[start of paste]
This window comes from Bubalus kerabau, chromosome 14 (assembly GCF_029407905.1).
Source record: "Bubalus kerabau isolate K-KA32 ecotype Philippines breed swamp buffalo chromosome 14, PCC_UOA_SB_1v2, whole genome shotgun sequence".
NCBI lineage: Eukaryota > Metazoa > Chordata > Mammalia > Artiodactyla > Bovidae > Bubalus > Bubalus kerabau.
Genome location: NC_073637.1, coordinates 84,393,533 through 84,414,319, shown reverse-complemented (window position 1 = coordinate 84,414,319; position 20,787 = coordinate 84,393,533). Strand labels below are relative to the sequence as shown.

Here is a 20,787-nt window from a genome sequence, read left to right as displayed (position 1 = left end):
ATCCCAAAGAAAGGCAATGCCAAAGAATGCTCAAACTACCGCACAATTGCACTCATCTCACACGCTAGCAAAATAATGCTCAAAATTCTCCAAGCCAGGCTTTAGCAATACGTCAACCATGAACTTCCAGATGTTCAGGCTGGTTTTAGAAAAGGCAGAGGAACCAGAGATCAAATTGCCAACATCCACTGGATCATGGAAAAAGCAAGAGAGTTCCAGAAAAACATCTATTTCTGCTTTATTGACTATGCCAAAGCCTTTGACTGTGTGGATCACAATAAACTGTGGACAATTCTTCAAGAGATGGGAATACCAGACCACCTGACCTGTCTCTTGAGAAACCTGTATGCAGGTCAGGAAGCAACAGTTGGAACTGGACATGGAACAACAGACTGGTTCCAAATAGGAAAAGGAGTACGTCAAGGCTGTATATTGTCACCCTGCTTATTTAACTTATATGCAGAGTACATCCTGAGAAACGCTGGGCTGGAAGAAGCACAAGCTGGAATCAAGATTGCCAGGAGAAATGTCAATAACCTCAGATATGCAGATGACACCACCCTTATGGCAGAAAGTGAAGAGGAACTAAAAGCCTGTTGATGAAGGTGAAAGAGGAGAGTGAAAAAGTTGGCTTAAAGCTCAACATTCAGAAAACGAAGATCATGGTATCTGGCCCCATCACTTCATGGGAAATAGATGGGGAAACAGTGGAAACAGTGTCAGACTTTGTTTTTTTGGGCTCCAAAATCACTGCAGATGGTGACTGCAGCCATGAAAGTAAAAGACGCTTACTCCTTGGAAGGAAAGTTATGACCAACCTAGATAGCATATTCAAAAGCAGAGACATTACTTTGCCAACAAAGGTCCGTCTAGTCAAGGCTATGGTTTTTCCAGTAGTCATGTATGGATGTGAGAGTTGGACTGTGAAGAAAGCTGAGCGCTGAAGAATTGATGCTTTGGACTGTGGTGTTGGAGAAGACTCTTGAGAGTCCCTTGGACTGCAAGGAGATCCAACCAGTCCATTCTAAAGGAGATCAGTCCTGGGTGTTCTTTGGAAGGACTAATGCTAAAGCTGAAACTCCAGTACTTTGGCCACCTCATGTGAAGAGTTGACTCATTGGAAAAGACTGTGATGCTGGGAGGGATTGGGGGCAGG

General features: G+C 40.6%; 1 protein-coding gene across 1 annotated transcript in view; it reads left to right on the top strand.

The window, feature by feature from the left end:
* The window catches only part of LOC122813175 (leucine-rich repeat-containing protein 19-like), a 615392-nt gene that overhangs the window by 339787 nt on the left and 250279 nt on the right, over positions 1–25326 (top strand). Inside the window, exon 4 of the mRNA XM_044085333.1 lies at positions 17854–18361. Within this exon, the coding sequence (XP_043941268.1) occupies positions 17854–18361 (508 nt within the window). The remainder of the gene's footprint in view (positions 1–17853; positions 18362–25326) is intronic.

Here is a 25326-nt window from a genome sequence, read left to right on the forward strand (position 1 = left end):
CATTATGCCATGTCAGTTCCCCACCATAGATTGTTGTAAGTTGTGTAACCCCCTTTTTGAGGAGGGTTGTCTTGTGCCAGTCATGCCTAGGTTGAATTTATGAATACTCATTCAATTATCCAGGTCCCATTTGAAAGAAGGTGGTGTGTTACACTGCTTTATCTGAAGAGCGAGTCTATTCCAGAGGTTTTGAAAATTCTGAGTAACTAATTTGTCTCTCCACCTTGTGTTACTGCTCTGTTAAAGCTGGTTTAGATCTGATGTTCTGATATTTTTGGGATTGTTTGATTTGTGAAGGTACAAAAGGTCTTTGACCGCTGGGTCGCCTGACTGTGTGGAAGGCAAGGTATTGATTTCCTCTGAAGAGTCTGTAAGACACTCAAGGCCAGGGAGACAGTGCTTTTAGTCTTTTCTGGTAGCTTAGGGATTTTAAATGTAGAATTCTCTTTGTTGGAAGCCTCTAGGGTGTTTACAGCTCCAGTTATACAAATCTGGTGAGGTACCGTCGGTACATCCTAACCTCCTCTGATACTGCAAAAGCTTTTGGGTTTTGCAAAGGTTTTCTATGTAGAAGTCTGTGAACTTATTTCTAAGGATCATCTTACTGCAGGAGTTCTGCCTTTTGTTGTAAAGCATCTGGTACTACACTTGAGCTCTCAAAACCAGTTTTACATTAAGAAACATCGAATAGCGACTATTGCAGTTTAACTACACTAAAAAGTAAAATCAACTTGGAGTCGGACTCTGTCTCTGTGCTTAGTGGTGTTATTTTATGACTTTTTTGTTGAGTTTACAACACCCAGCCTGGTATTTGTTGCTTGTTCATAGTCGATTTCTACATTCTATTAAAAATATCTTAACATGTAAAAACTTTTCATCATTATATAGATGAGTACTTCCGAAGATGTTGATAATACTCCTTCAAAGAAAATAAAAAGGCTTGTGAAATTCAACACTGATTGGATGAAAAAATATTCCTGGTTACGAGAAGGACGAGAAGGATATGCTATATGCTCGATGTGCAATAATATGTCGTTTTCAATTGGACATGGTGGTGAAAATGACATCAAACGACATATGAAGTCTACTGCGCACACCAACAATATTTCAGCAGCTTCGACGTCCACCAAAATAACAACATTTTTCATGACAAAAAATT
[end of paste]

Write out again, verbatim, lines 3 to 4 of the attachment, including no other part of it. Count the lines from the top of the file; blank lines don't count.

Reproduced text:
NCBI lineage: Eukaryota > Metazoa > Chordata > Mammalia > Artiodactyla > Bovidae > Bubalus > Bubalus kerabau.
Genome location: NC_073637.1, coordinates 84,393,533 through 84,414,319, shown reverse-complemented (window position 1 = coordinate 84,414,319; position 20,787 = coordinate 84,393,533). Strand labels below are relative to the sequence as shown.